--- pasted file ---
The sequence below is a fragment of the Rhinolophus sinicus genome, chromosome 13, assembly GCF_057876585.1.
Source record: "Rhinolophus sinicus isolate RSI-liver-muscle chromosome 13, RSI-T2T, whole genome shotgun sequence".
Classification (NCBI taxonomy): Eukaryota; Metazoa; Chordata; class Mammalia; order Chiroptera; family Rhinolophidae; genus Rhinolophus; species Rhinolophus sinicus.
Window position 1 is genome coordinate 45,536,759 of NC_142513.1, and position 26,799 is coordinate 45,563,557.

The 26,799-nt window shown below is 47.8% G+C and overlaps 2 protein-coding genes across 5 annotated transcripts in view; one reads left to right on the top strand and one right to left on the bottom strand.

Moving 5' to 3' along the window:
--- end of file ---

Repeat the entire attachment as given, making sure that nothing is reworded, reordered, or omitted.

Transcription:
The sequence below is a fragment of the Rhinolophus sinicus genome, chromosome 13, assembly GCF_057876585.1.
Source record: "Rhinolophus sinicus isolate RSI-liver-muscle chromosome 13, RSI-T2T, whole genome shotgun sequence".
Classification (NCBI taxonomy): Eukaryota; Metazoa; Chordata; class Mammalia; order Chiroptera; family Rhinolophidae; genus Rhinolophus; species Rhinolophus sinicus.
Window position 1 is genome coordinate 45,536,759 of NC_142513.1, and position 26,799 is coordinate 45,563,557.

The 26,799-nt window shown below is 47.8% G+C and overlaps 2 protein-coding genes across 5 annotated transcripts in view; one reads left to right on the top strand and one right to left on the bottom strand.

Moving 5' to 3' along the window: